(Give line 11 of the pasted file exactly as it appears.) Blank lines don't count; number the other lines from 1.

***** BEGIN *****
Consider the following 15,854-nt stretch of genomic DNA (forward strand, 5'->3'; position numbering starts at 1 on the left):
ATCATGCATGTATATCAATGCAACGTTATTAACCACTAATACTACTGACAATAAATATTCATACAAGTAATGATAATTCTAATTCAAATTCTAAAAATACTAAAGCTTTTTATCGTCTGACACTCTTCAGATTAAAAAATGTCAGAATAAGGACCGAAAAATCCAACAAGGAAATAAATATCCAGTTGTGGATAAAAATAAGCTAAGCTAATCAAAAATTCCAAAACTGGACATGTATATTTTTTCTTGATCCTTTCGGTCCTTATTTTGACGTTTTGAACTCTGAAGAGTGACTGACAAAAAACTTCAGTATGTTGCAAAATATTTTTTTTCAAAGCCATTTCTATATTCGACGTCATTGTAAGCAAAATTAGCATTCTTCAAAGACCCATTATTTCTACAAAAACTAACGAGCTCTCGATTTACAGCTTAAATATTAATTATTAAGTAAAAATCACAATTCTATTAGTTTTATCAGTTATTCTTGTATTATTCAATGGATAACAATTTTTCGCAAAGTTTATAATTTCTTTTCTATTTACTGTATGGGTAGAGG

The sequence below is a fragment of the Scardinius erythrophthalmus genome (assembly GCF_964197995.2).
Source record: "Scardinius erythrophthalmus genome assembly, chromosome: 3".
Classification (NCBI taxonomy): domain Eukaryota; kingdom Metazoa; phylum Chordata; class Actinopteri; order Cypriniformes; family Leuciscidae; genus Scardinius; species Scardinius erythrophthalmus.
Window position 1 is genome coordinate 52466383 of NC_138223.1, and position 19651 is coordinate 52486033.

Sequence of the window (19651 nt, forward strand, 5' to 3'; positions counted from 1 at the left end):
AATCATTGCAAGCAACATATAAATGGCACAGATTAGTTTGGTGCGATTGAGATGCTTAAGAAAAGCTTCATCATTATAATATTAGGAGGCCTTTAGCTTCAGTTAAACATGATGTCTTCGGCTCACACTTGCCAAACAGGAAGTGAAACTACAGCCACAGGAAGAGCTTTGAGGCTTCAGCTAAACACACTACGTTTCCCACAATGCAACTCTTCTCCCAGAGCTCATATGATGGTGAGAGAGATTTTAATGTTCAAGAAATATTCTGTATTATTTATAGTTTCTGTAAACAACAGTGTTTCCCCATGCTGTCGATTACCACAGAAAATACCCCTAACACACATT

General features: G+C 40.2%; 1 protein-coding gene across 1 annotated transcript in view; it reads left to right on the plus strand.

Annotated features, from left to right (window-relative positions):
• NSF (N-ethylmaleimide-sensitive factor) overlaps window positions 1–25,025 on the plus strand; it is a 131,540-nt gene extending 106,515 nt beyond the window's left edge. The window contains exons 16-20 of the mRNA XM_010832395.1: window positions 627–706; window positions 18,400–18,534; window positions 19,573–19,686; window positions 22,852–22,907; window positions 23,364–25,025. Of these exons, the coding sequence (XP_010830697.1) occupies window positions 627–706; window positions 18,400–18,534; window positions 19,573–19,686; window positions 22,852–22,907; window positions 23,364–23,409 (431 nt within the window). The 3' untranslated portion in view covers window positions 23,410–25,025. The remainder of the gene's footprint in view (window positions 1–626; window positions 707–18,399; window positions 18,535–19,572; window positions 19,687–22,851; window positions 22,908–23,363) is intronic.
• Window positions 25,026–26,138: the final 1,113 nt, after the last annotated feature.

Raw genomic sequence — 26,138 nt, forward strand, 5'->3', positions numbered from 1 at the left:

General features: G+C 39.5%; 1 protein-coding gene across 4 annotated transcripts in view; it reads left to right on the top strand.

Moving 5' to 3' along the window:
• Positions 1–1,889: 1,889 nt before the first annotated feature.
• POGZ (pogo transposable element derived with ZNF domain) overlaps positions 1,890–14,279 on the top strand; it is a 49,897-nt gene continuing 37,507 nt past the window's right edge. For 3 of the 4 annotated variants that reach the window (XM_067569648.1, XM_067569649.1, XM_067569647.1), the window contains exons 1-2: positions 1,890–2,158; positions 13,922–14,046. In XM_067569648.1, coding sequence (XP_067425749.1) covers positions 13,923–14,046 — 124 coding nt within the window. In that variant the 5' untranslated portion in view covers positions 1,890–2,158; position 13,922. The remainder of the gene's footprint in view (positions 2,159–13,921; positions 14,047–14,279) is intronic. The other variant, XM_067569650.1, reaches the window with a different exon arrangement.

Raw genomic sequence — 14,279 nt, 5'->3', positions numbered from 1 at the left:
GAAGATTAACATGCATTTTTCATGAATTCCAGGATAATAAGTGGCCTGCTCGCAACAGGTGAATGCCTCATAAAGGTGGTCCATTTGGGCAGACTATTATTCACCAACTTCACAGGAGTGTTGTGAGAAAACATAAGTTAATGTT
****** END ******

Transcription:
• NSF (N-ethylmaleimide-sensitive factor) overlaps window positions 1–25,025 on the plus strand; it is a 131,540-nt gene extending 106,515 nt beyond the window's left edge. The window contains exons 16-20 of the mRNA XM_010832395.1: window positions 627–706; window positions 18,400–18,534; window positions 19,573–19,686; window positions 22,852–22,907; window positions 23,364–25,025. Of these exons, the coding sequence (XP_010830697.1) occupies window positions 627–706; window positions 18,400–18,534; window positions 19,573–19,686; window positions 22,852–22,907; window positions 23,364–23,409 (431 nt within the window). The 3' untranslated portion in view covers window positions 23,410–25,025. The remainder of the gene's footprint in view (window positions 1–626; window positions 707–18,399; window positions 18,535–19,572; window positions 19,687–22,851; window positions 22,908–23,363) is intronic.